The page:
Exurbitude refers to my state of mind: with my family, I’ve purposely moved outside the city, out beyond the suburbs, to the exurban fringes. From here, only the mad commute. And all of us, though we came from Brooklyn, or Queens, the Bronx, Yonkers — even Manhattan — no longer feel quite like city folk. And we’re not quite suburbanites.
In my case, it was a love for the green stuff (trees) that brought me this way. A love for North. I’ve traced my way back and forth up and down the Hudson Valley more than any other trip I’ve taken — I schooled up there in Albany, I’ve gone to a little resort in the Adirondacks on and off for more than thirty years, I’ve hiked to the river’s source and I have friends and family up and down its reaches. Those happy accidents of geology that gave us this valley, and the climactic changes that gave us this river, have shaped my life. How could I stay in the concrete lands with a family, given that fact?
And so we moved – first to Tarrytown, then to Monroe, and now here. Each time placing distance between us and New York City…mental, physical, cultural distance. The unbroken tie remains the economic. So I go to New York five days a week or so, and I work in the office, and I am among the city people, and they are attuned to different cycles than I am.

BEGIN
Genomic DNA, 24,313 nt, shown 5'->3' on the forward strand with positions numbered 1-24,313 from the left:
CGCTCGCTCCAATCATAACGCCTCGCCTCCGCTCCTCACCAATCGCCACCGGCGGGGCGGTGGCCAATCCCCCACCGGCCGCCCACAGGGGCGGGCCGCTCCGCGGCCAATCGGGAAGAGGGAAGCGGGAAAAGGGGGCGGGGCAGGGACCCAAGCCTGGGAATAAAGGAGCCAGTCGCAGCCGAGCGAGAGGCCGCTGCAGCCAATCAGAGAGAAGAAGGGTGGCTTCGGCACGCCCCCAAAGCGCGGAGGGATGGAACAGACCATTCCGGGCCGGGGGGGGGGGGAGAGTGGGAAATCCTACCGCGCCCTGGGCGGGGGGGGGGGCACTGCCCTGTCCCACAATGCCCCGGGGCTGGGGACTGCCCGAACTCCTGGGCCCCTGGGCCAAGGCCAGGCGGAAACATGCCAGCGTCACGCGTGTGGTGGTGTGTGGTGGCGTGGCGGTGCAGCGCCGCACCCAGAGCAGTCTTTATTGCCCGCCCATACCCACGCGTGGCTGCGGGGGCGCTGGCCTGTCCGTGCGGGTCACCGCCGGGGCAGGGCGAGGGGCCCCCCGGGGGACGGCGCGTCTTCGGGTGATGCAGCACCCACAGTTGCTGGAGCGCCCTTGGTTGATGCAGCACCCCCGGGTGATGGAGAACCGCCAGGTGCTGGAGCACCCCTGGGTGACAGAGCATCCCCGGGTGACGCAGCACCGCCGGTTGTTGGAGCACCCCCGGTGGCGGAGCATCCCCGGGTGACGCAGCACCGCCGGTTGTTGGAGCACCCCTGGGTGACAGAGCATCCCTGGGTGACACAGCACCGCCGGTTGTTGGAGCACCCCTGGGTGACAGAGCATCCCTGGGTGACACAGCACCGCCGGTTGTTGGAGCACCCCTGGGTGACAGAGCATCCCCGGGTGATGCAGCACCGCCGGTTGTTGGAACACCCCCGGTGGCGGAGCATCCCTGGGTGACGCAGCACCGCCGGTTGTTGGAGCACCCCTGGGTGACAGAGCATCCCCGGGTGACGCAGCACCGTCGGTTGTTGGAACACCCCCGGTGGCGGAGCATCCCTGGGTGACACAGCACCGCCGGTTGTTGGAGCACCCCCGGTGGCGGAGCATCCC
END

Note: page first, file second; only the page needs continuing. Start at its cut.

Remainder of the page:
I come to work in my boots and down vest like some kind of idiot hiker lost in town, with stories of turkeys gobbling off in the woods that very morning while I was out for a run. They look at me doubtfully when I tell them about the bear. They think I’m talking about coming back from a business trip when I mention that I watched the sun come up over the mountains that morning while I rode the ferry. We get the organic farm, they get the organic farmstand. They get rain, we get snow. They get heat, we get tomatoes. They get rats, we get deer.
But here’s me (writing from the train, in fact), suspended between those worlds. I’m us and them. The clown and the slicker. Sometimes I feel like a messenger, a mailman, a bridge between two mindsets. I want to tell the human vibe and the hum of the city about the natural flow of the water through my cellar, or explain the waft of skunk that arises at evening while you’re out looking up at the stars for a moment after taking out the garbage. In town there’s the powerful thrill of money and art — I was immersed in it just two hours ago! — that’s hard to map onto the lone convenience store spilling its flourescence onto the sidewalk.
Tonight a friend and I went driving around town, looking for the right combination of elements to spot eastern Tiger salamanders (Ambystoma tigrinum) coming downhill to breed in vernal pools.* We didn’t find any, and I’m almost thankful. I’m not sure I’d know what to do with the information.
* Interestingly, that link says they don’t occur further north than Long Island, but my friend has seen them not far from here in past years. And he’s a scientist.